Speaking about his filmmaking style on "The Bridges of Madison County," Eastwood name checked two of the great western directors, John Ford and Howard Hawks. Eastwood said (via Los Angeles Times):

"What I tried to do with this movie is show a lot of real time between people, where in movies today, because of our MTV mentality or whatever, we cut to the action here and the chase–quick, get the dialogue out so we can get to some movement. And this is a lot of real time between people where they're just standing there talking."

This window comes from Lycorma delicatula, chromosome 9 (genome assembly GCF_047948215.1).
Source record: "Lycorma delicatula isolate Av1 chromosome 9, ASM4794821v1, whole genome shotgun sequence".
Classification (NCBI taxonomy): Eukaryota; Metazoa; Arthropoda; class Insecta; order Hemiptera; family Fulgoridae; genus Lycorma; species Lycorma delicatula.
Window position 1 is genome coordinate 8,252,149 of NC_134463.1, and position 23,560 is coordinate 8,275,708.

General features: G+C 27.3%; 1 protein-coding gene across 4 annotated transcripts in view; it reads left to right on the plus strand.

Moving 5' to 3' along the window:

For a Hollywood production with major stars, "The Bridges of Madison County" feels more like a European arthouse film in how much time it devotes to just two people interacting, with lengthy scenes of the two lovers observing, responding, and talking, with plenty of glances and meaningful silences between. Eastwood continued:

"As a director you have to be careful with a story like this not to try to be razzle-dazzle. I tried to be more in the Ford or Hawks tradition of allowing things to happen on the screen. Otherwise it can get like you're shooting a commercial or something, with the camera sliding all over the place."

There is hardly a razzle-dazzle moment in Eastwood's entire directorial career, but his adherence to the style of two old masters pays dividends in the film, which is one of the best-loved and rewarding of modern movie romances.

Does The Bridges of Madison County hold up?